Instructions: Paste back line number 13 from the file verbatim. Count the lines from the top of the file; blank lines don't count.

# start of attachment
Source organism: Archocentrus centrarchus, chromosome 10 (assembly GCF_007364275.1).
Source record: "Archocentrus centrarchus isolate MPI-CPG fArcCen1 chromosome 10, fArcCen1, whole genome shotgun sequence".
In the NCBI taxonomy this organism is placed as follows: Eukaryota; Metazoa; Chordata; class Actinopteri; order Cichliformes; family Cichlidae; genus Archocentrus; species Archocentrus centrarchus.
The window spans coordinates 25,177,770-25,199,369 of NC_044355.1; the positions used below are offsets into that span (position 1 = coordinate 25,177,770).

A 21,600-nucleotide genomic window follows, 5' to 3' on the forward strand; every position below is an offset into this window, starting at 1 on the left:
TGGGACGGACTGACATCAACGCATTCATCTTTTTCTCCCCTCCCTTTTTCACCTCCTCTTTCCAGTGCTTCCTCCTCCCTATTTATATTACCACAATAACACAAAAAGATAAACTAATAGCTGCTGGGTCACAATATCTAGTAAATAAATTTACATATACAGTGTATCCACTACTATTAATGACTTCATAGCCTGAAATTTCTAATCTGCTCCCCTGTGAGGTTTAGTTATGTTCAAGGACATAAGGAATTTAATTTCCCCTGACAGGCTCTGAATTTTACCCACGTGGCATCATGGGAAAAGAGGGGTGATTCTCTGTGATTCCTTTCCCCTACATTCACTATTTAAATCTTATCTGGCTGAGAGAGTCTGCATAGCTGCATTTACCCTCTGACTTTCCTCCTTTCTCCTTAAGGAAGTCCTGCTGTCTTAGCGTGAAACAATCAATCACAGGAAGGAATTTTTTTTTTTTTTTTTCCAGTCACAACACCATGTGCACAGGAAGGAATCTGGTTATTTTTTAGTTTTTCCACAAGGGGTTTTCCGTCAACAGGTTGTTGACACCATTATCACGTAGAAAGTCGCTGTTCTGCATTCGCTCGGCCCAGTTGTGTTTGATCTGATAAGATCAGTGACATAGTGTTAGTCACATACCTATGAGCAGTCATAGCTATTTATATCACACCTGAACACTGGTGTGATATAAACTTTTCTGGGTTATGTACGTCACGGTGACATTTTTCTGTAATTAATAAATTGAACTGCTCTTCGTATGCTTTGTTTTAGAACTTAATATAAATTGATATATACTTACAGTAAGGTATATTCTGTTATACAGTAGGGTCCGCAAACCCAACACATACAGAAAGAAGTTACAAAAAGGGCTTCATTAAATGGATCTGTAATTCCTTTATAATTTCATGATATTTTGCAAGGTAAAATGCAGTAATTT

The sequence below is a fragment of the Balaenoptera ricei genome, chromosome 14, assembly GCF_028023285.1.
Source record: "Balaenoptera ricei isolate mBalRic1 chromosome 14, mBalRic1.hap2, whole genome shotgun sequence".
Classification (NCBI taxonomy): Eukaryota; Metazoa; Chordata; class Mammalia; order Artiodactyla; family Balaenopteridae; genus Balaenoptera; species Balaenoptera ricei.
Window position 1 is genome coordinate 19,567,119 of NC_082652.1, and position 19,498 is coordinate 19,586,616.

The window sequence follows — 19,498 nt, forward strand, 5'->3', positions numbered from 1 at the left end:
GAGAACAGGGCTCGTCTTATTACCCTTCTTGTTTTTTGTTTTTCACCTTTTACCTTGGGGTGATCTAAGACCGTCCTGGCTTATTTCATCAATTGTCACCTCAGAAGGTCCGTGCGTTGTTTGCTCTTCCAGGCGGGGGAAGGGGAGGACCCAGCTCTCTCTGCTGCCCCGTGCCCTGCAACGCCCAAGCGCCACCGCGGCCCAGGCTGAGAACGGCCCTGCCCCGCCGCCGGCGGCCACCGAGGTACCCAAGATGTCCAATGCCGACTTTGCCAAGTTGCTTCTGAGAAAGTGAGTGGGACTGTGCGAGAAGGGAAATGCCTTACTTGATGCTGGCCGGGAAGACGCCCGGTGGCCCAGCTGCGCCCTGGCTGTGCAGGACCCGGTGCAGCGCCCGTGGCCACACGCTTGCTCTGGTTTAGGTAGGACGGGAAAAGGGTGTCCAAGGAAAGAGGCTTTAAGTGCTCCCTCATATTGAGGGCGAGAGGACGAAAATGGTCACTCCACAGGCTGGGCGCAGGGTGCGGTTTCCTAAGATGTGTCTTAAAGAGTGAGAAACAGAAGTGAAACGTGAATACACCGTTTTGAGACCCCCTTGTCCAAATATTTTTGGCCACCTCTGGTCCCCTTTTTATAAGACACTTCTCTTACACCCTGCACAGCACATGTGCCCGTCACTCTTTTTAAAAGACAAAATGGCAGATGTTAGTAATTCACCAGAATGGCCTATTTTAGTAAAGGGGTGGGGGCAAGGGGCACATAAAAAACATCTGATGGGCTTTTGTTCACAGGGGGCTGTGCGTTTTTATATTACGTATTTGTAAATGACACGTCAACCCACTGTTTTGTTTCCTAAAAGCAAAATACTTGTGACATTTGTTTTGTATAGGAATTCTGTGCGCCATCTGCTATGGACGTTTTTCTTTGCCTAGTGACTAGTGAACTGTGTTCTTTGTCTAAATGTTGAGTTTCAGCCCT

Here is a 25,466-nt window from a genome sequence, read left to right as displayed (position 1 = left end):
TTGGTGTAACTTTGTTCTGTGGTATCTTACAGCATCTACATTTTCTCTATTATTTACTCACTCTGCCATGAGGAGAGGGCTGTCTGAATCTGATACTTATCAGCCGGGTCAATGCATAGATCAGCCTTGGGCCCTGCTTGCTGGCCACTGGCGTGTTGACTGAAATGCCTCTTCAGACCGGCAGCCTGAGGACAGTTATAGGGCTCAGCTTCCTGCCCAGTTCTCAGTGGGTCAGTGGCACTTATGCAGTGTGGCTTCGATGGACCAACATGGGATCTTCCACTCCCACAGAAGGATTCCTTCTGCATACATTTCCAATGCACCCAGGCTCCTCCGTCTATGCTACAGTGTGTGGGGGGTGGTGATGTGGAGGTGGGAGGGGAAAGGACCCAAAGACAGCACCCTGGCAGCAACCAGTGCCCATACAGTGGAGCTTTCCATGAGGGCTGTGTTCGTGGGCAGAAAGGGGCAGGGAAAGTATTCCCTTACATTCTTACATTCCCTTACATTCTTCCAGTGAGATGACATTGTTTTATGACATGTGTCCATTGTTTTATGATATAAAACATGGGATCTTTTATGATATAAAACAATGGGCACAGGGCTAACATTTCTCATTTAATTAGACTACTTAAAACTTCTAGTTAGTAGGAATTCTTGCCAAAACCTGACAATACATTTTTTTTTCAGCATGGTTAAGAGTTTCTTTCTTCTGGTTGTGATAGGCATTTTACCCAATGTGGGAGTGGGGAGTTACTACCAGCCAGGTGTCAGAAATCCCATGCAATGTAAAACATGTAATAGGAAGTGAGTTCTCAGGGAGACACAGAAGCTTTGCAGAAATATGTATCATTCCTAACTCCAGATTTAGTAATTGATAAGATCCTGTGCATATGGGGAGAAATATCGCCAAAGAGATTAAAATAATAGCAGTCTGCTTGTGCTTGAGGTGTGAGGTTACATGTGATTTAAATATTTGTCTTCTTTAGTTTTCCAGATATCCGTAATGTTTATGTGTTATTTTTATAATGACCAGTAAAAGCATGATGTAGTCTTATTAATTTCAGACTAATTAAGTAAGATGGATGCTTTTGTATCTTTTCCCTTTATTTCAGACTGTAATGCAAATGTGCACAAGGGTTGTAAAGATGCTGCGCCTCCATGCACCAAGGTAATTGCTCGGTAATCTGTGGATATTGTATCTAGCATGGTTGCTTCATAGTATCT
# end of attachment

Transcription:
Here is a 25,466-nt window from a genome sequence, read left to right as displayed (position 1 = left end):